From Fibers to Fieldwork: A Multifaceted Approach to Re-examining Amish Quilts


From Uncoverings 2006, Volume 27 of the Research Papers of the American Quilt Study Group


By: Nomura, Noa; Smucker, Janneken

Nao Nomura, a native of Tokyo, Japan, is the Collections Manager at the In­ternational Quilt Study Center (IQSC) at the University of Nebraska-Lincoln and serves as Technical Analyst for the IQSC's cataloging project. She holds a BA in American Studies from Keisen University in Tokyo and an MA in Textile History, with an emphasis on Quilt Studies and Museum Studies, from the University of Nebraska-Lincoln. Nomura has long been interested in studying American culture and history through textiles and quilts, and in 2001 she came to the United States to pursue her academic interests. She recently curated the IQSC exhibition Indigo Gives America the Blues (2003) and presented her re­search on exotic animal motifs used in American quilts at the IQSC symposium Wild by Design. Her scholarly work also includes the use of technical analysis in investigating undocumented quilts.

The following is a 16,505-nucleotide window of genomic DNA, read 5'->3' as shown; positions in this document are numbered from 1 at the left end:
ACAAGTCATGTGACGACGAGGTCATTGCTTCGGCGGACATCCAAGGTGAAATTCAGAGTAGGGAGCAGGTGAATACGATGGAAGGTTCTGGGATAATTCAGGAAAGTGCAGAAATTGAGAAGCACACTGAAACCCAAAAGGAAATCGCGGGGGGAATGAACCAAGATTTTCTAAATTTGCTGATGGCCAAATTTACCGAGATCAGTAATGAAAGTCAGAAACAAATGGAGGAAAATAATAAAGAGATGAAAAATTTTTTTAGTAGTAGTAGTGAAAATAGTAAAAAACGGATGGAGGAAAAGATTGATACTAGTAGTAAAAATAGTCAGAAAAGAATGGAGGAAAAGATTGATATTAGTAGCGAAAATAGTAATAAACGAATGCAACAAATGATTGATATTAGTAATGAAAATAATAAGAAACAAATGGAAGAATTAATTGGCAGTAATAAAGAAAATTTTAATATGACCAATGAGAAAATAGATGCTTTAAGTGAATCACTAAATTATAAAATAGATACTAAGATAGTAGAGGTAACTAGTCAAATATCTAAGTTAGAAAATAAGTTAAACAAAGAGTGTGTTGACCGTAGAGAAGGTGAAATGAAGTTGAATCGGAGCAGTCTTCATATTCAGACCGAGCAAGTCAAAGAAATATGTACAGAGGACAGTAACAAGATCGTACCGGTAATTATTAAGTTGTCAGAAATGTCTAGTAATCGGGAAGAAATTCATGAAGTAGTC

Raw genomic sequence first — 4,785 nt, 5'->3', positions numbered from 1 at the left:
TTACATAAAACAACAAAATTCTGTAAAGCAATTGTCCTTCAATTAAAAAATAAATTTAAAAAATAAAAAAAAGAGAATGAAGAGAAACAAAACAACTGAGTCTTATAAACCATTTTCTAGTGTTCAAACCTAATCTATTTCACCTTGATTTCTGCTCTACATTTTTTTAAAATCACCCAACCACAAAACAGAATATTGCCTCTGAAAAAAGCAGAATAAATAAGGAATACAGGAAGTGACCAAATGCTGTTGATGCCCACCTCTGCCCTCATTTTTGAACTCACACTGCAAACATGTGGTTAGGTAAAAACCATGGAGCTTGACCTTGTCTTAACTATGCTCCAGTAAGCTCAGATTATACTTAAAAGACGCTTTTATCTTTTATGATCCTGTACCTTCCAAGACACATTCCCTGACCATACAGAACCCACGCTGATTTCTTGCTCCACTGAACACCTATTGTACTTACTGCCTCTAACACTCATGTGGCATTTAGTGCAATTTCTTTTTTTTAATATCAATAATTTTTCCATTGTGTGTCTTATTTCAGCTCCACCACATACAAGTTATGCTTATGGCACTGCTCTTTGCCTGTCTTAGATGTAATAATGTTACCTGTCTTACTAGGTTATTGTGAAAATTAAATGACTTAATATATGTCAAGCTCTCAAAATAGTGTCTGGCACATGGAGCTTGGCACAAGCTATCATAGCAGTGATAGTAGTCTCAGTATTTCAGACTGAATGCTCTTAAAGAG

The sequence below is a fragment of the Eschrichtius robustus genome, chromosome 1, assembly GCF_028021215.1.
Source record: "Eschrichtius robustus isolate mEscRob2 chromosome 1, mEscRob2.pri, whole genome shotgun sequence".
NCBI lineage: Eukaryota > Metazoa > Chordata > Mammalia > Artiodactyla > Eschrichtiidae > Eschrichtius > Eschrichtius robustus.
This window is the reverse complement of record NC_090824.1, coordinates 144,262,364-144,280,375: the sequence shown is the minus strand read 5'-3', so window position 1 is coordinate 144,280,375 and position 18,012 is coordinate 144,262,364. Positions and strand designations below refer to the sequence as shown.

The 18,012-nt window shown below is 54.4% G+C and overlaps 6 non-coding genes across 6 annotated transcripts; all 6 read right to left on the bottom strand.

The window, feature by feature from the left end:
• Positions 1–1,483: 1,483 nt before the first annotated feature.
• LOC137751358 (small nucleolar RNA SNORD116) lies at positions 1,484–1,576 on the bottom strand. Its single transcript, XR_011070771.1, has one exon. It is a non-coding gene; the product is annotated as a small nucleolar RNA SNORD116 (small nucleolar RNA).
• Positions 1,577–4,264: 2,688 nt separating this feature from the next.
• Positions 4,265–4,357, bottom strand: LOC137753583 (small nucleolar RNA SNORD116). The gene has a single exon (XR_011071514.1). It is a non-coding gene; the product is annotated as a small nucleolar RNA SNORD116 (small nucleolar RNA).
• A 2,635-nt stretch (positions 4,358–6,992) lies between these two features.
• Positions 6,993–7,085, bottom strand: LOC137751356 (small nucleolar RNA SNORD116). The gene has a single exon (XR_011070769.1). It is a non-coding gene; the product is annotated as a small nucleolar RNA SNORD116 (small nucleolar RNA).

Janneken Smucker is a PhD student in the History of American Civilization program at the University of Delaware. She holds an MA in Textile History/Quilt Studies with a minor in Museum Studies from the University of Nebraska-Lin­coln. She is the co-author of Amish Crib Quilts from the Midwest: 1he Sara Miller Collection (2002) and curator of the International Quilt Study Center's traveling exhibit At the Crossing: Midwestern Amish Crib Quilts and the Intersection of Cultures. She continues to investigate the cultural significance of quilts and other forms of material culture as part of her doctoral studies. In part, her research is a result of generous funding from the Robert and Ardis James Foundation, which Smucker received to conduct research on Amish quilts in Mifflin County, Pennsylvania.